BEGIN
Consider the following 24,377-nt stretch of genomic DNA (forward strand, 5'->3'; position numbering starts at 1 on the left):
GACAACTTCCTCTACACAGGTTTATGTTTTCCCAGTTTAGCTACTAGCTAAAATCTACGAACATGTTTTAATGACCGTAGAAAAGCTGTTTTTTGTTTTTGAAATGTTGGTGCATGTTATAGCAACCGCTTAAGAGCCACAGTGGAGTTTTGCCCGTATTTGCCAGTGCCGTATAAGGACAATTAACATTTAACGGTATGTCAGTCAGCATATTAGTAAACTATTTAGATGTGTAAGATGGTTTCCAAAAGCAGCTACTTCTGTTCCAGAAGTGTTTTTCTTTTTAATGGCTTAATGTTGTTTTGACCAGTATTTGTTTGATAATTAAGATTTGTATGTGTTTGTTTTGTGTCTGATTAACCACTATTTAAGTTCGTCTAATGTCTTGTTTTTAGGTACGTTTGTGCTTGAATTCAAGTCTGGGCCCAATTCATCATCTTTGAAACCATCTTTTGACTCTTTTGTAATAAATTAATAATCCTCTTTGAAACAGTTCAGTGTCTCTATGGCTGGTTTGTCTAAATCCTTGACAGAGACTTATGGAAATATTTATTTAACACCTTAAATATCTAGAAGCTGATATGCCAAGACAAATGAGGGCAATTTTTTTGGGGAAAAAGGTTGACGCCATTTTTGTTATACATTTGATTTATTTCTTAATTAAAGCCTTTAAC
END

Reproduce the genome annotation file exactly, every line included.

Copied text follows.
Consider the following 24,377-nt stretch of genomic DNA (forward strand, 5'->3'; position numbering starts at 1 on the left):
GACAACTTCCTCTACACAGGTTTATGTTTTCCCAGTTTAGCTACTAGCTAAAATCTACGAACATGTTTTAATGACCGTAGAAAAGCTGTTTTTTGTTTTTGAAATGTTGGTGCATGTTATAGCAACCGCTTAAGAGCCACAGTGGAGTTTTGCCCGTATTTGCCAGTGCCGTATAAGGACAATTAACATTTAACGGTATGTCAGTCAGCATATTAGTAAACTATTTAGATGTGTAAGATGGTTTCCAAAAGCAGCTACTTCTGTTCCAGAAGTGTTTTTCTTTTTAATGGCTTAATGTTGTTTTGACCAGTATTTGTTTGATAATTAAGATTTGTATGTGTTTGTTTTGTGTCTGATTAACCACTATTTAAGTTCGTCTAATGTCTTGTTTTTAGGTACGTTTGTGCTTGAATTCAAGTCTGGGCCCAATTCATCATCTTTGAAACCATCTTTTGACTCTTTTGTAATAAATTAATAATCCTCTTTGAAACAGTTCAGTGTCTCTATGGCTGGTTTGTCTAAATCCTTGACAGAGACTTATGGAAATATTTATTTAACACCTTAAATATCTAGAAGCTGATATGCCAAGACAAATGAGGGCAATTTTTTTGGGGAAAAAGGTTGACGCCATTTTTGTTATACATTTGATTTATTTCTTAATTAAAGCCTTTAAC